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US Open 2022

Will the US Open’s big hitters go for the green on The Country Club’s reachable par-4s?

The Country Club may have short par-4s, but there are also tricky greens and thick rough that can vex golfers.Craig F. Walker/Globe Staff

Curtis Strange, the 1988 US Open winner at The Country Club, was chatting earlier this spring with Jeff Hall, the director of championships for the US Golf Association. The conversation turned to the 312-yard par-4 at TCC that will play as the fifth hole at this year’s US Open.

“With Curtis Strange, it was 3-iron, 9-iron,” Hall said. “Nobody plays golf that way anymore. I’m really fascinated to see how the fifth hole will play for the modern golfer.”

The Country Club, nearly 130 years old and one of the five founding members of the USGA, is not long by today’s standards. This year’s US Open will play at 7,264 yards, about 400 yards shorter than last year’s championship at Torrey Pines. Drives of 350 yards that are now common for the Bryson DeChambeaus and Scottie Schefflers were not in the realm of possibility when The Country Club course was built in the 1890s, or for the three previous US Opens in 1913, 1963, and 1988.

But many golfers almost certainly will be going for the green from the tee box on No. 5, and might not even have to use driver. They also will have a chance to let it rip on No. 7 (375 yards) and No. 17 (373 yards), which could be reachable from the tee. The days of playing a couple of safe iron shots into the green are long gone.


And that’s just fine with the USGA and the stewards at TCC. In fact, recent course work by architect Gil Hanse created a fairway running up to the fifth green to make it enticing to try to reach the green from the tee.

“I wouldn’t say that we necessarily want or don’t want to see players going for that green,” said Stephen Pellegrino, a TCC member and the vice chair for the US Open. “They just need to decide whether it’s worth it or not.


“It’s one thing to make that decision when you’re pulling the club out of the bag, and it’s another thing to follow through with it.”

DeChambeau, whose status for the championship is in question because of a wrist injury, already proved that he can overpower an old-school golf course. He won the 2020 US Open at Winged Foot, avoiding the pitfalls of the USGA’s notoriously thick rough by consistently launching big drives near the greens and leaving himself with short pitch shots. DeChambeau won the tournament at 6 under, the only golfer to finish below par.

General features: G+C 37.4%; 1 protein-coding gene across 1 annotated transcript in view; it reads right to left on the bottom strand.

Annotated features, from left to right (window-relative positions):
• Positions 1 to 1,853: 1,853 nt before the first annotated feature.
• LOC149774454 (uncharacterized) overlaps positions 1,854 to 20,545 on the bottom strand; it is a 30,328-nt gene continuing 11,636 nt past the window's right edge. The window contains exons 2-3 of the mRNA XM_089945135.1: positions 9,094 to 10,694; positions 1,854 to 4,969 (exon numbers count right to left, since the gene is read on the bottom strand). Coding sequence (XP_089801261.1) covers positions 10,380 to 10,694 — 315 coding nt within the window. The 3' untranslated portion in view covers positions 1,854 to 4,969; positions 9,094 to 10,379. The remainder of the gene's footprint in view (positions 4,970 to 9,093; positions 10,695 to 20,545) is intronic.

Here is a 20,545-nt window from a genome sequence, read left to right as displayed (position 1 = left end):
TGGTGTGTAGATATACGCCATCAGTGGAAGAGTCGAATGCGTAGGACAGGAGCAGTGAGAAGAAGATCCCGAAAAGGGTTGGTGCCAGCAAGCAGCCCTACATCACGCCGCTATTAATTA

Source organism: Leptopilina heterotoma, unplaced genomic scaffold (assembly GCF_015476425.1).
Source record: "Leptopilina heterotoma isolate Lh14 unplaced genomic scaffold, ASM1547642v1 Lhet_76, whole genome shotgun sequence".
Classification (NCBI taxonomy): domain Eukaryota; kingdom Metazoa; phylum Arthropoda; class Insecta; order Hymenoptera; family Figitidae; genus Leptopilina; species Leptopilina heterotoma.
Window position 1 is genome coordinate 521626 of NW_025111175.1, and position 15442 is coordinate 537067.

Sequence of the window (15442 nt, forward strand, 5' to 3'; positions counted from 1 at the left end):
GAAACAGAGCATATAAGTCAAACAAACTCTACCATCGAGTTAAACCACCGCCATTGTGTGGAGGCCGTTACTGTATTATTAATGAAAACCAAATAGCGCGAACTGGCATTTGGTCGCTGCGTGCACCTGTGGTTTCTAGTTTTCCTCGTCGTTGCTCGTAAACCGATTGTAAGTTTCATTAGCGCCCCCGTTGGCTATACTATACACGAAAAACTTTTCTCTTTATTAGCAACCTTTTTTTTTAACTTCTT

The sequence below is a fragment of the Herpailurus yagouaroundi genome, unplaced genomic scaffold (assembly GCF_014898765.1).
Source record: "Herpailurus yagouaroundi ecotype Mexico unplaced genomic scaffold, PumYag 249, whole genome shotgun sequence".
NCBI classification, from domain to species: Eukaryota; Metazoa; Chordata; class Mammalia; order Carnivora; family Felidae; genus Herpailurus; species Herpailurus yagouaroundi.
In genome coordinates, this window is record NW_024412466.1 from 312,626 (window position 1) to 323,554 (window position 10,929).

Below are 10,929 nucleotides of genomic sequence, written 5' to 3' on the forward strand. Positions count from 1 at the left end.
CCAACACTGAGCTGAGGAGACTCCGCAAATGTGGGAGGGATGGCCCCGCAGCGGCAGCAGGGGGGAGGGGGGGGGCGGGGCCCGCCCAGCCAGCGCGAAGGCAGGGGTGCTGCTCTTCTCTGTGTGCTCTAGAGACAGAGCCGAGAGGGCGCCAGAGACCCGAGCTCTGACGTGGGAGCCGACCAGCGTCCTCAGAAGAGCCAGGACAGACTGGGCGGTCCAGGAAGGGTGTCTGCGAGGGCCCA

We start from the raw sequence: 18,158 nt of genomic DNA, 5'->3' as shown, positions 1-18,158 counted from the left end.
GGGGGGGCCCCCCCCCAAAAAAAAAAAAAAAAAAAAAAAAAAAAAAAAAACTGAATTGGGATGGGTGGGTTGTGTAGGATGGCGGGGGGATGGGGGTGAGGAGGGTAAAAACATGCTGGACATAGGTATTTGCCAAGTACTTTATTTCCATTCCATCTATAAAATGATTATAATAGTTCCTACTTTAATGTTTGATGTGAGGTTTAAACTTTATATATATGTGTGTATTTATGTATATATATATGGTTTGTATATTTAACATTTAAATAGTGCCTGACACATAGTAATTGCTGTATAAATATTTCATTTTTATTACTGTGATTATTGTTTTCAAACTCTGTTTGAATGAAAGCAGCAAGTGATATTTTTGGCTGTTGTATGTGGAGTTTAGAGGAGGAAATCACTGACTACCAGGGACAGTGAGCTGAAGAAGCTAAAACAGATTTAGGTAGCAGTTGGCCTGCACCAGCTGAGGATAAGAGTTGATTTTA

The USGA and TCC are excited about the possibility of golfers going for it on the short par-4s. The renowned 17th hole is about 355 yards to the front bunker, and could make for a wild finish Sunday.

“It’s going to be fun seeing that hole at 17 coming down to the wire,” said Brendan Walsh, director of golf at TCC. “Will somebody take a chance to drive the green if they’re in the hunt, versus playing an iron out there and trying to play to that two-tiered green? Distance control is going to be critical there.”

Of course, the golfers also will have to contend with TCC’s other significant challenges — blind tee shots, 6 inches of rough, fescue grass, fairway bunkers that protect doglegs, notoriously tiny greens, and undulations that can be nearly impossible when putting downhill.


“How the players play is not for us to decide,” Hall said. “They get to choose what clubs they want to use and how they want to attack all the holes. It was fascinating to see that the way Bryson played was successful. I’m not sure anyone would have predicted that. Maybe that same style will be successful here? I don’t know.”

That’s not to say the golfers will be using driver/sand wedge (or driver/putter) on every hole. The opening four holes will be lengthy: par-4s of 488, 499, and 493 yards, and a 215-yard par-3. The back nine has par-4s of 499 and 510 yards. The 14th hole is a 619-yard par-5 with a two-tiered fairway and a blind approach shot that will be difficult to reach in two.

“That’s an adult golf hole,” Hall said.

The 14th fairway, shown in May before the rough was fully grown out.David L. Ryan/Globe Staff

The course will look a little different to the handful of golfers who have seen it before. It will have a different routing than the one that was used in its last four major events (’63 and ‘88 US Opens, ‘99 Ryder Cup, and 2013 Amateur), with holes 8-14 now set in a different order. The USGA also eliminated what used to be the fourth hole, and added a new 11th hole, a 131-yard downhill par-3 into a tabletop green.

Hanse added a couple of new tee boxes to add a few extra yards, but he was limited by the relatively small size of TCC’s property.


Instead, Hanse and TCC toughened the course by restoring it to its feel from the 1930s. Fifteen greens that had shrunk over the decades were expanded, giving the USGA new hole locations. Grass was shortened in front of certain bunkers to make it easier for balls to run into the sand. Fairway bunkers were repositioned with a specific distance in mind — 310 yards to clear them. Trees and underbrush that started to overtake the course were trimmed or removed, allowing better air flow.

“Wind is much more of a factor now than it ever was,” Pellegrino said.

Though a lot of attention may be placed on the big drives off the tee, the championship still will likely come down to shot placement and short game.

“It’s a US Open course — small greens, tight fairways, a lot of rough,” Hall said. “May the best player win.”

Ben Volin can be reached at ben.volin@globe.com.